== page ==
Sure enough! Curry is the best.

Photos: Oct 01 1996, Made on: Oct 01 1996, Translated: Jan 06 2001

The recipe of our original curry is Version 3.1 now. Our method for curry base is to use a lot of onion, instead of the English style, which uses roasted wheat flour.

Version 1:
In one of the issues of "Kurashi no Techo" magazine and "Asahi" newspaper in the 1980's, the curry recipe used in the 'Nile Restaurant,' an Indian restaurant in Ginza, was introduced with which our curry is based on.

The points are:
  1. Use lots of onions,
  2. For stock, use Beef Suji, of course, chicken bone is also used, and
  3. Add a few drops soy sauce for finishing.

Version 2:
The recipe is introduced by Mr. Yoshio Marumoto. In this version, I have mastered clear chicken bone soup stock with oil removed.

So far, in my opinion, this method is the best. The oil-removing-method is excellent!

Version 3: References: Takushi Morieda, dancyup14-19, [2]1992
The bases of both version 1 and version 2 are the method which uses lots of onions. I used to thinly slice 10 to 30 onions. However, it was a big hassle. Even when using a very sharp knife, it was difficult to avoid tearful eyes. So I used to wear a pair of swimming goggles while I sliced onions. However, in version 3, there is a breakthrough: Slicing onions with a food processor. I was impressed with this idea and so I wanted to buy a food processor very much. The specific one that I needed is the one for commercial use only, not sold in neighboring department stores, neither in Fukuoka nor Kitakyushu. It is also expensive, about $500 (52,000yen). I was hesitant. Eventually, I decided not to buy it. Now, I am using a mixer instead of a food processor when I mince onions. After that, I saute the minced onions with ghee for 1 to 2 hours. Remember that the oil has to be ghee and the soup stock, of course, is based on version 1 and 2.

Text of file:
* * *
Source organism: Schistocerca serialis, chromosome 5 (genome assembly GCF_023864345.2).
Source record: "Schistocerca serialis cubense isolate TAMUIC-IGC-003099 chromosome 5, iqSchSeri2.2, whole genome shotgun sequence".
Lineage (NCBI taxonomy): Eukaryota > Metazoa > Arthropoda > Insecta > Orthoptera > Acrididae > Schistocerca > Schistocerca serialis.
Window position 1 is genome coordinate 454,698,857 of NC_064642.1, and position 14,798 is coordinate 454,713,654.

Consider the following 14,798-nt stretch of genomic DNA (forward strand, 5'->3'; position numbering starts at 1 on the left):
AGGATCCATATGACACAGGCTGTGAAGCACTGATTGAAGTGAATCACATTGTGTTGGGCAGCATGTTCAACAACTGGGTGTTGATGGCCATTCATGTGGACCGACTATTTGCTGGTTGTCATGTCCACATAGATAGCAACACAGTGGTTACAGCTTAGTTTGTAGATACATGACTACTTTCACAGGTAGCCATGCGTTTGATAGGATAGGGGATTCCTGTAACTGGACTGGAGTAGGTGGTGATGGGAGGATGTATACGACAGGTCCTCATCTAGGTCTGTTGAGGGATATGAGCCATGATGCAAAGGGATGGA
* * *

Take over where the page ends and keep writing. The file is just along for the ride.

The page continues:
Sample recipe:
(These days I do not measure. The measurements below are an estimate and just for reference. In this example, it does not fit in an ordinary pot for home use. Please reduce the measurements in half.)
  1. soup: 6 liter for finish (i.e. use 10 to 11 liters of water at the beginning)
    • chicken bones: 1 to 2 kg
    • knuckle of veal: 300 to 500 g
    • bay leaf: 3 to 4 leaves
    • scraps of vegetables: desired amount (the more the better)
      cabbage is not suitable (sulfurous odor is generated)
    • leaves of celery: huge difference in smell whether this is used or not
    • lemon: 1 (in case you do not have one, vinegar can be used)

  2. ingredients:
    • beef: 1.5 to 2 kg
    • onion: 1.5 to 2 kg
    • garlic: 4 cloves to desired amount
    • ginger: 4 pieces to desired amount
    • carrot: 4 to 6 (desired amount, not necessary)
    • Nile restaurant's original curry powder: 2 to 3 tablespoons
    • curry powder mix available at stores: For 5 to 10 plates (desired amount but, only use 1/2 to 1/3 of normal use) If possible, do not use at all.
    • garam masala: desired amount
    • coriander: whole and powder - desired amount
    • cumin: whole and powder - desired amount
    • salt, soy sauce, and lemon juice: desired amount
    • soup stock: 2 to 3 liter

spices we use (spices we use in our house (60KB))